These Popular Android Apps Are Sharing Your Data With Facebook Without Permission
- Author: Terrell Bush Jan 03, 2019,
Jan 03, 2019, 1:01
We found that at least 61 percent of apps we tested automatically transfer data to Facebook the moment a user opens the app. That happened regardless of whether or not the person was signed in to Facebook or had an account at all. After spot testing 34 popular (10-500 million users) Android apps, the group found that 23 of them were sending data over to Facebook without any kind of user consent - and even for those without a Facebook account.
However, some apps like Kayak were found sending sensitive data to Facebook. But as Privacy International points out, this doesn't stop the apps from tracking users, or using collected data for non advertising purposes.
"We were not aware that data was being sent to Facebook in this way without prior consent from our users, which went against our own internal rules on the integration of third-party technologies". If you consider the fact that multiple apps are contributing to your profile, that means Facebook can create a pretty accurate profile.
"If combined, data from different apps can paint a fine-grained and intimate picture of people's activities, interests, behaviors and routines, some of which can reveal special category data, including information about people's health or religion", Privacy International claims.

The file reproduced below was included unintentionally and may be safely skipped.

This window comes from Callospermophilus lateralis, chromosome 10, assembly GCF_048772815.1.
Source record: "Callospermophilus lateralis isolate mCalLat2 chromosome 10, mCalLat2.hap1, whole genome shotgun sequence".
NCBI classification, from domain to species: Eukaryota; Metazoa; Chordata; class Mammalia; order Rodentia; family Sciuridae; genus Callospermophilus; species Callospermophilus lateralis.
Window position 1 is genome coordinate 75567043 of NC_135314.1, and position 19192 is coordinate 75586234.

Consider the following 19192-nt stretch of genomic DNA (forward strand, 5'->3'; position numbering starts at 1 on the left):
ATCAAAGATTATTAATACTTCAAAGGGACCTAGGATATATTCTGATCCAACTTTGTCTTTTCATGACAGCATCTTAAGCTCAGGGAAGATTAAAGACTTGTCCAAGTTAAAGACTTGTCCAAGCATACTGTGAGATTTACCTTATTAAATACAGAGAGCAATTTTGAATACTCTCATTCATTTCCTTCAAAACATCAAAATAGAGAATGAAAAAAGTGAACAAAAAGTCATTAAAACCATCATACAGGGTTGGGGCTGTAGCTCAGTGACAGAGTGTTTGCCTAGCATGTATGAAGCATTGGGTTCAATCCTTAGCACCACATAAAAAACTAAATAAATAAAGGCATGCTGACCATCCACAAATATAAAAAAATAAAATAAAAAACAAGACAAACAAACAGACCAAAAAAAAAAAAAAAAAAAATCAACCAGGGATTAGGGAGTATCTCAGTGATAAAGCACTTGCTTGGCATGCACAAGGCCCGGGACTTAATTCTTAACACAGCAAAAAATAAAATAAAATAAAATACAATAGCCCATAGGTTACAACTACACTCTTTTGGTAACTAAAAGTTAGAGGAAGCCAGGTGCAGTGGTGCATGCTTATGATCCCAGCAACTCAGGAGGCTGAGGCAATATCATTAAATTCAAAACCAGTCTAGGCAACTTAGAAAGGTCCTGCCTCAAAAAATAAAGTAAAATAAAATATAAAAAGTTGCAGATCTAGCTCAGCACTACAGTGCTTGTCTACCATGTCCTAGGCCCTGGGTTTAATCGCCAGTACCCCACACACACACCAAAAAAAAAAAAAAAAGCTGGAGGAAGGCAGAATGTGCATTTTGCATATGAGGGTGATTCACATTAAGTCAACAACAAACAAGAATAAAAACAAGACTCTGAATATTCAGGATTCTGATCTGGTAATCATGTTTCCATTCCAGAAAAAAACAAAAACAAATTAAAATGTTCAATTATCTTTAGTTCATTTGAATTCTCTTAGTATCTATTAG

Read about the saga of Facebook's failures in ensuring privacy for user data, including how it relates to Cambridge Analytica, the GDPR, the Brexit campaign, and the 2016 USA presidential election.
Privacy International said it tested the apps between August and December 2018, "with the last re-test happening between 3 and 11 of December 2018".
Privacy International was not able to determine for sure how Facebook uses this data since they aren't very transparent with these matters.
In a response to Privacy International, Facebook acknowledged that developers didn't have the option to disable transmission of the "SDK initialized" data before June. Again, this concerns data of people who are either logged out of Facebook or who do not have a Facebook account.
"We also wanted to note that many companies offer the types of services you cover in the report and, like Facebook, they also get information from the apps and sites that use them in a similar manner".
"A prime example is the travel search and price comparison app Kayak, which sends detailed information about people's flight searches to Facebook, including: departure city, departure airport, departure date, arrival city, arrival airport, arrival date, number of tickets (including number of children), class of tickets (economy, business or first class)", Privacy International says.
Facebook doesn't exactly have a pristine reputation, but on a certain level it's surprising nonetheless when a new scandal concerning the social media giant breaks out - after all, just how many more surprises can it manage?